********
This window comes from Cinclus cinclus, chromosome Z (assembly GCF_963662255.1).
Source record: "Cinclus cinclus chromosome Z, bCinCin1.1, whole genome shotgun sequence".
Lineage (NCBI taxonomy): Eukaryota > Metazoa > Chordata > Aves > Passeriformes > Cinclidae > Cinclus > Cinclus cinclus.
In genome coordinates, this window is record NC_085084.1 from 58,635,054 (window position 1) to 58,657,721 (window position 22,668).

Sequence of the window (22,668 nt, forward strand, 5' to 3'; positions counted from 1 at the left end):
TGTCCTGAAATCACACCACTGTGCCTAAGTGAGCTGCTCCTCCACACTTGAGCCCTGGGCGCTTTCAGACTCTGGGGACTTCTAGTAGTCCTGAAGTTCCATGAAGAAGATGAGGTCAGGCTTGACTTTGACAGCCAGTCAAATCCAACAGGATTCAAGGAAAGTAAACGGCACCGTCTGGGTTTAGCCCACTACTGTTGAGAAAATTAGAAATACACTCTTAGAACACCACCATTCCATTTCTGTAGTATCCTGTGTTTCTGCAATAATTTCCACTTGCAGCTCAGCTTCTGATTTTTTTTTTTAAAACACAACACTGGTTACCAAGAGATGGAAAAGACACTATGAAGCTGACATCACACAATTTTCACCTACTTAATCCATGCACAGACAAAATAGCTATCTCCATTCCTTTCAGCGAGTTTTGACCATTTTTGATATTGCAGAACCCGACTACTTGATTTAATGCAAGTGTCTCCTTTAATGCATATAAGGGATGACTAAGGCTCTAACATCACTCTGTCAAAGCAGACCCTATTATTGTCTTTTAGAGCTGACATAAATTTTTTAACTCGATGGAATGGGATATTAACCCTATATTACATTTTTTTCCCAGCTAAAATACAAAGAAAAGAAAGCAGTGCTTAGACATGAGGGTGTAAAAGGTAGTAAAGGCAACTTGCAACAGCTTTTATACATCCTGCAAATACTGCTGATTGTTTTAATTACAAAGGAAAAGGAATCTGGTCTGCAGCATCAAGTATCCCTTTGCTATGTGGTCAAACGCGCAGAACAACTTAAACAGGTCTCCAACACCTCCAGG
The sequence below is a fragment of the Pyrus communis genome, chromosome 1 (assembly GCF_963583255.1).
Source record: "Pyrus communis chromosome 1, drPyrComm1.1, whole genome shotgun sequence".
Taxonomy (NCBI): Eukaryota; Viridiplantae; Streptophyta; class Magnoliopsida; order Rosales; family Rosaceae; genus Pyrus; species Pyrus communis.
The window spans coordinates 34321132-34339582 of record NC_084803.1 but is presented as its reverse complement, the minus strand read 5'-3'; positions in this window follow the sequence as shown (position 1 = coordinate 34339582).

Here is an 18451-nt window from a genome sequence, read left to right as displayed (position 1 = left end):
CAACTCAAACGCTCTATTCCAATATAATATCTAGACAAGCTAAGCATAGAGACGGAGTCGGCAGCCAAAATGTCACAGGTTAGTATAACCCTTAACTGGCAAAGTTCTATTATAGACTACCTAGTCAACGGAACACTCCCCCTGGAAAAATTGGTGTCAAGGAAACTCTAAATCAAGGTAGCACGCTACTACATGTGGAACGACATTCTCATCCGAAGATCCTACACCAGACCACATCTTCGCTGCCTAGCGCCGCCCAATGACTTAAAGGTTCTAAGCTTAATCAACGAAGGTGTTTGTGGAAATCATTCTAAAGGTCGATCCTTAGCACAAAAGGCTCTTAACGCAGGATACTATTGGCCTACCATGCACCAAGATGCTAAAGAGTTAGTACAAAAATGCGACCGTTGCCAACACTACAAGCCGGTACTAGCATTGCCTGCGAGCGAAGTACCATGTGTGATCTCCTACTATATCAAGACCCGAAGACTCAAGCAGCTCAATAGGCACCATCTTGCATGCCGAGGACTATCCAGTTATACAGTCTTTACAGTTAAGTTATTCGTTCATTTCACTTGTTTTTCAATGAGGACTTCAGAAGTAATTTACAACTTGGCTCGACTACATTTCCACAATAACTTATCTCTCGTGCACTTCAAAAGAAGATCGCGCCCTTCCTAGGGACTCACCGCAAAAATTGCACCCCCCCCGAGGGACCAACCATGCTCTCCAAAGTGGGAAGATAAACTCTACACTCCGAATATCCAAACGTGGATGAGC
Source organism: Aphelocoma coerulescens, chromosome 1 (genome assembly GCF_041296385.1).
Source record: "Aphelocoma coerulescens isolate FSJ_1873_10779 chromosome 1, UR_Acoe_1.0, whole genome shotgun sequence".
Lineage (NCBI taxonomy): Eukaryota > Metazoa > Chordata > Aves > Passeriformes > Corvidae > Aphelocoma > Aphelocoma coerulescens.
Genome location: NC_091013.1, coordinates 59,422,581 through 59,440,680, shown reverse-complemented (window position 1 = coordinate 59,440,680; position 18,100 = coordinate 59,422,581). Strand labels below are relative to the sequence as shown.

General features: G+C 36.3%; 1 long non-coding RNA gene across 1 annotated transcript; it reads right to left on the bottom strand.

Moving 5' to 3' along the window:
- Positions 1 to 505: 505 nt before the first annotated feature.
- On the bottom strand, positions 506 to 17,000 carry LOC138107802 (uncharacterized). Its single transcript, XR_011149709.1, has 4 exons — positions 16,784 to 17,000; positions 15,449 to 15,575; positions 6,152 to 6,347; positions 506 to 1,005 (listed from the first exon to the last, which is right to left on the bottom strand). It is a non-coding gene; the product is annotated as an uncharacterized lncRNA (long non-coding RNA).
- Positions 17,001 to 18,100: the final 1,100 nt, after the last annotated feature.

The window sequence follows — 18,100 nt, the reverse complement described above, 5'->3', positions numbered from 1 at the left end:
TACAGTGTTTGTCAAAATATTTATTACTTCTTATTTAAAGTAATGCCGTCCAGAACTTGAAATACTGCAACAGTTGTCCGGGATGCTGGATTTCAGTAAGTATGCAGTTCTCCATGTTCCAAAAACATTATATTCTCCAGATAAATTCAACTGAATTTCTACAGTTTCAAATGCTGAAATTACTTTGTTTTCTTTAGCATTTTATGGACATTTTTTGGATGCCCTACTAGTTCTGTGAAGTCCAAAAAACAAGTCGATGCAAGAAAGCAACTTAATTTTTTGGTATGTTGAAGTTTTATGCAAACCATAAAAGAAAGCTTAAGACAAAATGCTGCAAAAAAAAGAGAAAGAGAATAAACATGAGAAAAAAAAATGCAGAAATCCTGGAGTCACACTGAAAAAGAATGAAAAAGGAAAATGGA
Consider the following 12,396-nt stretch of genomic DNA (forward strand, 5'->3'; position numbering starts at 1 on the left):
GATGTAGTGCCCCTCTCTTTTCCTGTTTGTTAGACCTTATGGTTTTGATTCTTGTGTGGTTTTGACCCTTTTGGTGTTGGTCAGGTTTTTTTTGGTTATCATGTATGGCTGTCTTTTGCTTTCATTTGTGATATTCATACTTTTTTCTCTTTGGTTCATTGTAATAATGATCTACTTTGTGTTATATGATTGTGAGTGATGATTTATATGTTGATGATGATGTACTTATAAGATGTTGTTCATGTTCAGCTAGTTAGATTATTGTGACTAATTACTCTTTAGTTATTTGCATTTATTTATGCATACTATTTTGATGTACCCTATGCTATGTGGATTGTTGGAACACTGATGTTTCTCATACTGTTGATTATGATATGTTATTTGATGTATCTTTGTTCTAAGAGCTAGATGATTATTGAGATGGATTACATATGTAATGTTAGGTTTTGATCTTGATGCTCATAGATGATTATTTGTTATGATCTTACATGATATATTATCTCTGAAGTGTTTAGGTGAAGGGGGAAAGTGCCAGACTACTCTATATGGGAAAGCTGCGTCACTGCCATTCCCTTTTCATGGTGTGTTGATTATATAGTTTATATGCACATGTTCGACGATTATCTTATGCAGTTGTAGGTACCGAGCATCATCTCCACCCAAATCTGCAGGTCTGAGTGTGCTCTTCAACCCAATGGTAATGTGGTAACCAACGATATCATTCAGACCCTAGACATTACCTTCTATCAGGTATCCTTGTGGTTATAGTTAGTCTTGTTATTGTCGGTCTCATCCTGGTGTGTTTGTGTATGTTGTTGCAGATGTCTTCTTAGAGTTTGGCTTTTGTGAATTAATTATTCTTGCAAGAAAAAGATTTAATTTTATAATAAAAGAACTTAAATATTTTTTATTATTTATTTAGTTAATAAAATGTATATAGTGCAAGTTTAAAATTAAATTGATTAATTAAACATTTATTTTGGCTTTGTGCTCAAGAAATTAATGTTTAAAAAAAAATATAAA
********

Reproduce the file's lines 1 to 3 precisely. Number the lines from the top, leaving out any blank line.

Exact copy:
This window comes from Cinclus cinclus, chromosome Z (assembly GCF_963662255.1).
Source record: "Cinclus cinclus chromosome Z, bCinCin1.1, whole genome shotgun sequence".
Lineage (NCBI taxonomy): Eukaryota > Metazoa > Chordata > Aves > Passeriformes > Cinclidae > Cinclus > Cinclus cinclus.